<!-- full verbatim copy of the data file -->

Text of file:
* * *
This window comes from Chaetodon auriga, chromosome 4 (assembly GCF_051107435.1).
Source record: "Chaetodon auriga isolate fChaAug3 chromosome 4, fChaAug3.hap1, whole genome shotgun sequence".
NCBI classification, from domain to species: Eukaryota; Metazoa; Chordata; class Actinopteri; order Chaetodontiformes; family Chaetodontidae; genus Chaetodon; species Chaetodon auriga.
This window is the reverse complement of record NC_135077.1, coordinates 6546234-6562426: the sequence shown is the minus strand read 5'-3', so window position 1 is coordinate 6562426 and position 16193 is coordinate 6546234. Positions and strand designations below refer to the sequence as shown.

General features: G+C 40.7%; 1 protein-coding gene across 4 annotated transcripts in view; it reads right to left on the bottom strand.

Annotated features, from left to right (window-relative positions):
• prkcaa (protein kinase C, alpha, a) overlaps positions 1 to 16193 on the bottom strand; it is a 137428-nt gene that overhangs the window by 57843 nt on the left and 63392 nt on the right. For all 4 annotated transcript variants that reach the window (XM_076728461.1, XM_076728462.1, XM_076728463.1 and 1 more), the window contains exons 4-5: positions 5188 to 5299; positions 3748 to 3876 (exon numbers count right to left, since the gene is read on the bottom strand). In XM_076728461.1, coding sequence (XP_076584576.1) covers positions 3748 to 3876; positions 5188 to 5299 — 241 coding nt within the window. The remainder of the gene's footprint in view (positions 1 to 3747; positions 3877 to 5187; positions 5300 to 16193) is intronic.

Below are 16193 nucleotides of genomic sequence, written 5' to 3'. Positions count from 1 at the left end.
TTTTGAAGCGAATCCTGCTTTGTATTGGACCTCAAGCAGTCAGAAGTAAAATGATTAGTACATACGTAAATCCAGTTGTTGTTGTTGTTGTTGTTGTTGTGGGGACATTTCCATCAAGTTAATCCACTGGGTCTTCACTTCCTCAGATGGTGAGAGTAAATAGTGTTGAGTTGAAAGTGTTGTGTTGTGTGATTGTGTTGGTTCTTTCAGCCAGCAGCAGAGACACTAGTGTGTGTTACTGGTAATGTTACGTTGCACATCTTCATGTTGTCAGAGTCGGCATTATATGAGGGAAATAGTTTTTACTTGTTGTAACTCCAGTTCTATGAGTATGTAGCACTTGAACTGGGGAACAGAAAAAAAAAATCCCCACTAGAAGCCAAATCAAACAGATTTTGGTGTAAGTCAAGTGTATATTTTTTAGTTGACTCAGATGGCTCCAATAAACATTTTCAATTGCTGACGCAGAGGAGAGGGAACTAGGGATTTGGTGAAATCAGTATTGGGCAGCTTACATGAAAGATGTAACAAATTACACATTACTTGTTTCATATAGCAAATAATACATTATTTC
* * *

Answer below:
This window comes from Chaetodon auriga, chromosome 4 (assembly GCF_051107435.1).
Source record: "Chaetodon auriga isolate fChaAug3 chromosome 4, fChaAug3.hap1, whole genome shotgun sequence".
NCBI classification, from domain to species: Eukaryota; Metazoa; Chordata; class Actinopteri; order Chaetodontiformes; family Chaetodontidae; genus Chaetodon; species Chaetodon auriga.
This window is the reverse complement of record NC_135077.1, coordinates 6546234-6562426: the sequence shown is the minus strand read 5'-3', so window position 1 is coordinate 6562426 and position 16193 is coordinate 6546234. Positions and strand designations below refer to the sequence as shown.

General features: G+C 40.7%; 1 protein-coding gene across 4 annotated transcripts in view; it reads right to left on the bottom strand.

Annotated features, from left to right (window-relative positions):
• prkcaa (protein kinase C, alpha, a) overlaps positions 1 to 16193 on the bottom strand; it is a 137428-nt gene that overhangs the window by 57843 nt on the left and 63392 nt on the right. For all 4 annotated transcript variants that reach the window (XM_076728461.1, XM_076728462.1, XM_076728463.1 and 1 more), the window contains exons 4-5: positions 5188 to 5299; positions 3748 to 3876 (exon numbers count right to left, since the gene is read on the bottom strand). In XM_076728461.1, coding sequence (XP_076584576.1) covers positions 3748 to 3876; positions 5188 to 5299 — 241 coding nt within the window. The remainder of the gene's footprint in view (positions 1 to 3747; positions 3877 to 5187; positions 5300 to 16193) is intronic.

Below are 16193 nucleotides of genomic sequence, written 5' to 3'. Positions count from 1 at the left end.
TTTTGAAGCGAATCCTGCTTTGTATTGGACCTCAAGCAGTCAGAAGTAAAATGATTAGTACATACGTAAATCCAGTTGTTGTTGTTGTTGTTGTTGTTGTGGGGACATTTCCATCAAGTTAATCCACTGGGTCTTCACTTCCTCAGATGGTGAGAGTAAATAGTGTTGAGTTGAAAGTGTTGTGTTGTGTGATTGTGTTGGTTCTTTCAGCCAGCAGCAGAGACACTAGTGTGTGTTACTGGTAATGTTACGTTGCACATCTTCATGTTGTCAGAGTCGGCATTATATGAGGGAAATAGTTTTTACTTGTTGTAACTCCAGTTCTATGAGTATGTAGCACTTGAACTGGGGAACAGAAAAAAAAAATCCCCACTAGAAGCCAAATCAAACAGATTTTGGTGTAAGTCAAGTGTATATTTTTTAGTTGACTCAGATGGCTCCAATAAACATTTTCAATTGCTGACGCAGAGGAGAGGGAACTAGGGATTTGGTGAAATCAGTATTGGGCAGCTTACATGAAAGATGTAACAAATTACACATTACTTGTTTCATATAGCAAATAATACATTATTTC